From June 2020 to April 2022 i worked at a stuffy off-yellow office that definitely did not start off that color serving the local school district in Yokohama. In a move of desperation I was drafted into the classroom to tutor refugees on Japanese, suddenly catapulted into the most rigorous demonstration of how radically different a place could be. Between contemplating the fastest way to get fired (pencil self-mutilation would do the trick) to stave off boredom i got a chance to get a real good look. As always the pay wasn't great and there was zero job security as one of the growing percentage of contract workers but it gave me a chance to think about what's being done differently. It was a free trial to parenthood, learning to praise and scold in a productive manner.

When I was in my study abroad program the other students were in a skeptical awe over the ideology behind Japanese schooling. To the Dutch, French, and Chinese students it was all too idealistic, too naive, the inherent iconoclastic cruelty of children was incompatible with the degree of autonomy placed on them. Like national crime or homeless estimates there was a tremendous, unbelievable disparity between expectations and reality in Japanese society.

teachers do everything

Teachers are overworked, the largest vacuum of their time being club activities. Some prefectures are implementing hour-cutting measures like having parent-volunteers mow the fields, something teachers used to do. I remember my boarding school teachers complaining about how they only got 5 hours of sleep, it makes sense now. 8 hours of weekly overtime in the 60's have ballooned into DO IT FOR THE KIDS DON'T YOU LIKE THE KIDS WON'T YOU DO ANYTHING FOR THE KIDS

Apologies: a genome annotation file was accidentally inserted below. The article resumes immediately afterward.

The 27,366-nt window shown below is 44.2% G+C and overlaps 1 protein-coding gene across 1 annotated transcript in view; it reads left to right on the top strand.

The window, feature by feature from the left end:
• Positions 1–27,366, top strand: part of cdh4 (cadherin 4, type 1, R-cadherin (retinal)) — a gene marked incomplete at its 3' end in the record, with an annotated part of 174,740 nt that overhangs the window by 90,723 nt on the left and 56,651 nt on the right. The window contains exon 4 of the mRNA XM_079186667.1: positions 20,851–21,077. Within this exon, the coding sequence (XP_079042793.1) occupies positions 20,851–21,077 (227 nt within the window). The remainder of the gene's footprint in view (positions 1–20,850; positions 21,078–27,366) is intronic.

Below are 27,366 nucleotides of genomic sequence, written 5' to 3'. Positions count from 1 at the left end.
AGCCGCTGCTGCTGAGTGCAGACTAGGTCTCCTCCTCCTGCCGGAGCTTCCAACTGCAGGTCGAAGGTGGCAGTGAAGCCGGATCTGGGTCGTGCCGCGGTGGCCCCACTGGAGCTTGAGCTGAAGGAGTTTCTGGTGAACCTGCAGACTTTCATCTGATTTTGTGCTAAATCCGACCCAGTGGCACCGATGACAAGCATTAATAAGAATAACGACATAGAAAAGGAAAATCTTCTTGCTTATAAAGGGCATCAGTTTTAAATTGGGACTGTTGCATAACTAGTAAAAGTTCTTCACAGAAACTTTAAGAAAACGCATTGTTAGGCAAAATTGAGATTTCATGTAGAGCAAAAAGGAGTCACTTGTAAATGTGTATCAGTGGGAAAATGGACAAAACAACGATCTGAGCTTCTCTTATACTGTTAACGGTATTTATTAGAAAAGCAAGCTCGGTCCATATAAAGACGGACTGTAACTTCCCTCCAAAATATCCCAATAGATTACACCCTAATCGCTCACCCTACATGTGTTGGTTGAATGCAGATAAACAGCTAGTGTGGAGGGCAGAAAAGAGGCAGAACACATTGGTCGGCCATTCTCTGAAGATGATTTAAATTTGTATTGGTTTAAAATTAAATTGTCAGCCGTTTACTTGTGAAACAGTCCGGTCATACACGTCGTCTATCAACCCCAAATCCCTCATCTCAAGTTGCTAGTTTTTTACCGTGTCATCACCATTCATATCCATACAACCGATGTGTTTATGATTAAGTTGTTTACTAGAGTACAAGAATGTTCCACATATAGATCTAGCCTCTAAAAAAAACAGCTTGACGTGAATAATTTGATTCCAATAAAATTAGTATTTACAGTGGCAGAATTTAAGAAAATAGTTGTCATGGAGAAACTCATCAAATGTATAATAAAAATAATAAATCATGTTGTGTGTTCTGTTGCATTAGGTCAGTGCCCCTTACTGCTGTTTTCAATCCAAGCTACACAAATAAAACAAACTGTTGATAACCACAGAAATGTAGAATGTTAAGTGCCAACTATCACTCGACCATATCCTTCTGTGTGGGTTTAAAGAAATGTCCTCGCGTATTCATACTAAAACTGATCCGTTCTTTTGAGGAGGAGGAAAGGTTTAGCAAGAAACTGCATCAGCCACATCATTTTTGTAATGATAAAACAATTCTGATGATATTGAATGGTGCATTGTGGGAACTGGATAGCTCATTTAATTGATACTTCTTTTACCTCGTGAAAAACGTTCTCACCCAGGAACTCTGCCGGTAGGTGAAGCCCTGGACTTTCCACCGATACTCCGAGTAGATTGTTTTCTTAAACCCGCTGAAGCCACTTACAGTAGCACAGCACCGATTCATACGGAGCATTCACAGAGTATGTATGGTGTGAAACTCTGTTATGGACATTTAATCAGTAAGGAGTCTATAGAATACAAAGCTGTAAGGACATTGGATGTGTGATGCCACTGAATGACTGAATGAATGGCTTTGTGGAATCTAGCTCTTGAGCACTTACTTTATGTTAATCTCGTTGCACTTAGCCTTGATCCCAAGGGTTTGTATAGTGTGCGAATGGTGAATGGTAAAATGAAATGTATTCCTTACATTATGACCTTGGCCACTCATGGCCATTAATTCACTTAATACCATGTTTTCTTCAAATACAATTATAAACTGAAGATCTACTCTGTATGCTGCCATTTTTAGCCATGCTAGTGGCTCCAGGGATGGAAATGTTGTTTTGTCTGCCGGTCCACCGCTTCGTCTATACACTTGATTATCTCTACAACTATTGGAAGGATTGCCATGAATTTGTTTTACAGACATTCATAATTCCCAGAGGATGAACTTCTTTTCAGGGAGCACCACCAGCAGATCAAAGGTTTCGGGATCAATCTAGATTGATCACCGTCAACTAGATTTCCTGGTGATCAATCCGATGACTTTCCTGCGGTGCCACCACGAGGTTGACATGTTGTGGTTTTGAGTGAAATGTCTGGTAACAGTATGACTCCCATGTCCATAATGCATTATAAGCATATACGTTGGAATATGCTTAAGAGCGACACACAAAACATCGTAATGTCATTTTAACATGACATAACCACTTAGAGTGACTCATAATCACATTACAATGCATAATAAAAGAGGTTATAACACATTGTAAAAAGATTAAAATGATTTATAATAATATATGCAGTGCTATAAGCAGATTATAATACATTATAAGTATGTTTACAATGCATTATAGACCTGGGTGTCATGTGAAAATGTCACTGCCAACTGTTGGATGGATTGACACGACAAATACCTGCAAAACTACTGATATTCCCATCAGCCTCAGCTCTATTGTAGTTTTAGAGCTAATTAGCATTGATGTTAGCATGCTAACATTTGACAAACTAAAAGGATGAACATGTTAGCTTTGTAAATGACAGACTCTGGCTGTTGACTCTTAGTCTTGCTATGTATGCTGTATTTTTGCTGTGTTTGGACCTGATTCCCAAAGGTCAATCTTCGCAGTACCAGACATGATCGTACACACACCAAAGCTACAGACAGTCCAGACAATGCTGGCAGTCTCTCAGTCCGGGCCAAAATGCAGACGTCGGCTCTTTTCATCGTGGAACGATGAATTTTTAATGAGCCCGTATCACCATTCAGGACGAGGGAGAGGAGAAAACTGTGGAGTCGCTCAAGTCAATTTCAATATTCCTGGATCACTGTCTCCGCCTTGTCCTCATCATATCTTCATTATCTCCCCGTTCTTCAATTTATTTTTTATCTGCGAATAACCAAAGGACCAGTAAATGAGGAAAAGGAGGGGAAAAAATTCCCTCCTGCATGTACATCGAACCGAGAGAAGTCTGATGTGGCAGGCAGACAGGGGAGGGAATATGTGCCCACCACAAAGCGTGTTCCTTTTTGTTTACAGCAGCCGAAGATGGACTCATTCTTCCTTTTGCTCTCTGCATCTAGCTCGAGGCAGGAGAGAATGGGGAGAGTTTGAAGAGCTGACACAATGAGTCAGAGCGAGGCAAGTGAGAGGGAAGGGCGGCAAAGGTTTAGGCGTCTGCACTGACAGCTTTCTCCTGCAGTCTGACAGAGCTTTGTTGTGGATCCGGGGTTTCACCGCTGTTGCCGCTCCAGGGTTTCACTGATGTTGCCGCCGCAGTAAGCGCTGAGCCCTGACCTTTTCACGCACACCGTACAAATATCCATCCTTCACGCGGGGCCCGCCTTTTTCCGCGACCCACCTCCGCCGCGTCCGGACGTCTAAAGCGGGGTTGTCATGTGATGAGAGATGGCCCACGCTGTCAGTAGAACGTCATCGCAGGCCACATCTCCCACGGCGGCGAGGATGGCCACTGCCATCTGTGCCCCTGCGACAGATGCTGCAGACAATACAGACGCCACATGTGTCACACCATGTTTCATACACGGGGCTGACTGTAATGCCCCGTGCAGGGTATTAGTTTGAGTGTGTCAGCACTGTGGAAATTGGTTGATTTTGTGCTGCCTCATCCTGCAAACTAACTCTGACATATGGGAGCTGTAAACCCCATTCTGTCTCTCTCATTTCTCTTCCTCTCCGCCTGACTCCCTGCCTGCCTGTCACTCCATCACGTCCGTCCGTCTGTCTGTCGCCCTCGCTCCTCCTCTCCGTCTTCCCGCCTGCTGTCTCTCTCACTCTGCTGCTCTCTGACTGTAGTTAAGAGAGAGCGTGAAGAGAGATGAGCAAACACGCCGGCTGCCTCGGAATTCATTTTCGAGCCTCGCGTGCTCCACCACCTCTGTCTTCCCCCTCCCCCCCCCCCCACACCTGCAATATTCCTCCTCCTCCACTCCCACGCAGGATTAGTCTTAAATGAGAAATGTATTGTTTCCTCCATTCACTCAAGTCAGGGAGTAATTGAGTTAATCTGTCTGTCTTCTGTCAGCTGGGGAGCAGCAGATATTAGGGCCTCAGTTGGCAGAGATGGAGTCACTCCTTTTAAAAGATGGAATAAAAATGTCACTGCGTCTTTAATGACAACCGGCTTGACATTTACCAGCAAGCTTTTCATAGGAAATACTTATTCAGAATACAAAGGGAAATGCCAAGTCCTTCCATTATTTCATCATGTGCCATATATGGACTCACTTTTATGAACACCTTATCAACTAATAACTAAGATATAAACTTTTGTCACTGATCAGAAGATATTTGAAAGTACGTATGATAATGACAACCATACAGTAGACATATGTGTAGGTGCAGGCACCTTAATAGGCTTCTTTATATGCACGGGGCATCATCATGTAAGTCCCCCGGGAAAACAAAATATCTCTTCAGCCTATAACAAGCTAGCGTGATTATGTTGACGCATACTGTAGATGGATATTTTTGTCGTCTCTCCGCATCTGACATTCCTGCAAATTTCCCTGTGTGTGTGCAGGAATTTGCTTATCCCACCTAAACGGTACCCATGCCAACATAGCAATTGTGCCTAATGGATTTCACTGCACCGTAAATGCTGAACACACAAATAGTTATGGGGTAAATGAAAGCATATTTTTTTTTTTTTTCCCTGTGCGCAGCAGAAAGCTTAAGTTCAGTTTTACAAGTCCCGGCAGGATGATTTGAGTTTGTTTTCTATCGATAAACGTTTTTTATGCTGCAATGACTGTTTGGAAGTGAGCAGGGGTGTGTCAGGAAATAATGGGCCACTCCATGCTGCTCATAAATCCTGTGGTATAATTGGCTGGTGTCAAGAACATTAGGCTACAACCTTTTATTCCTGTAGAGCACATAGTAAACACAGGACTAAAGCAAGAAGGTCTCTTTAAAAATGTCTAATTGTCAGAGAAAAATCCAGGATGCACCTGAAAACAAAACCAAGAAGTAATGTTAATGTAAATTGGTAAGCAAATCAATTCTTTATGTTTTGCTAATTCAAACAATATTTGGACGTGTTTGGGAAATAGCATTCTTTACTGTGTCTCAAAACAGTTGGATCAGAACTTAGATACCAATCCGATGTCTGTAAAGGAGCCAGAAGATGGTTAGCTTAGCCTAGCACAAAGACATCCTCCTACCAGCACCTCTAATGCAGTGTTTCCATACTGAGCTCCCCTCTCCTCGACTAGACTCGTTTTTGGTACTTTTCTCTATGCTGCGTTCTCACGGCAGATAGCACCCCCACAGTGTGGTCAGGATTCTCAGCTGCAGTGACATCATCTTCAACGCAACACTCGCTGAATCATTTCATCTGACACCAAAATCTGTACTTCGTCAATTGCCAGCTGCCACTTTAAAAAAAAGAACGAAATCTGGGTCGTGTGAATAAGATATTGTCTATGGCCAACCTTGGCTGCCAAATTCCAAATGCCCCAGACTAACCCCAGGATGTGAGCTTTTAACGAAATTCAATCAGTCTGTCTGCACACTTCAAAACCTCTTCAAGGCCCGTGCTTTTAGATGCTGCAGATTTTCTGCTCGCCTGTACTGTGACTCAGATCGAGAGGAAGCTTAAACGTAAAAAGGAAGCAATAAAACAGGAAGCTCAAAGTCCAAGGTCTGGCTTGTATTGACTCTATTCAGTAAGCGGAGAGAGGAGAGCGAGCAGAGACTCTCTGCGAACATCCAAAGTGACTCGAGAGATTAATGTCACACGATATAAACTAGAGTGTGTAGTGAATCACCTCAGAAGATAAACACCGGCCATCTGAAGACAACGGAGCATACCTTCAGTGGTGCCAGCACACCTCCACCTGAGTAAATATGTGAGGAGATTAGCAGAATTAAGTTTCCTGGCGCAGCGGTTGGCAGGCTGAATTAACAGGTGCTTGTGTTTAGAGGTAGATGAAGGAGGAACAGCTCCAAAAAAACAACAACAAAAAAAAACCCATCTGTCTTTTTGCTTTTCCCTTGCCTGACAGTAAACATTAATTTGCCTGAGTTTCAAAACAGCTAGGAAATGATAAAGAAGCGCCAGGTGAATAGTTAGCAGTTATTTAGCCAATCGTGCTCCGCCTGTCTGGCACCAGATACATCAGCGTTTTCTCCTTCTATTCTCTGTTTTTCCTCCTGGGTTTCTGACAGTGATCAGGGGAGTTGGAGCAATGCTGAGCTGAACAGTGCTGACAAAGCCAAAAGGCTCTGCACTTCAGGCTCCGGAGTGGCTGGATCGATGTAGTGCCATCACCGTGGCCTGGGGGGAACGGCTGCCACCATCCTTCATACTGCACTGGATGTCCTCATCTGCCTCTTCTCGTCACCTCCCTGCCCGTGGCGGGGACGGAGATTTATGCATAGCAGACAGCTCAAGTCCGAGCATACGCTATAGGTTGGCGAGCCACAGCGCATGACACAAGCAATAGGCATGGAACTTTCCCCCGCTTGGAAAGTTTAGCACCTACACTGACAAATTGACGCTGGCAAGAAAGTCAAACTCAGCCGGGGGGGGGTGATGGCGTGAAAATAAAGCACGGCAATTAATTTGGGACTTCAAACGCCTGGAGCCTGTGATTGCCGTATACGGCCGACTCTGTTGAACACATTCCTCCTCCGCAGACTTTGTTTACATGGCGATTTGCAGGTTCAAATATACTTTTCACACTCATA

• One interesting expectation I sensed from the parents was that teachers are to embrace a sort of surrogate parenthood, their job expanding beyond just teaching their bundle of cells how to read and write.


    There was a constant revolving door. Despite the $30k annual incomes of normal teachers there were half a dozen contracted TA's helping around the school. Their focus was especially directed towards students with special needs, all of which participated in normal homeroom with the other children. Behavioral issues seemed to mainly be a parental issue and I saw many able to escape the dysfunctional communication methods learned at home. I suspect dealing with uncooperative parents was a bigger burden than their children.

    afterschool tutors are liked by students

    Unlike Korea the spirit of machiavellian competition isn't that prominent. A school surplus and falling university rankings mean that the ultra-rich send their spawn overseas. Supplementary schooling is actually liked by the kids which previously seemed impossible to me.

    classrooms aren't top-down

    Despite some interesting history Japanese education doesn't have their foundations in blind deference. Teachers purposefully retract their proboscis from the classroom and at a very young age children are taught conflict management. Unruly kids are reined in by other kids, clean their own classes, distribute lunch and clean up after, an effort is made to cultivate a truly self-regulating population. At my school there were mini student concil meetings in every class, agendas and schedules organized by the students themselves. A taste of direct democracy. In one example a 7th grade class in Zushi was provided chromebooks, which then devolved into the kind of things 7th graders use the internet for. The response was to issue chromebooks at 6th grade instead, confronting and correcting the inevitable troubles later on. The change stuck.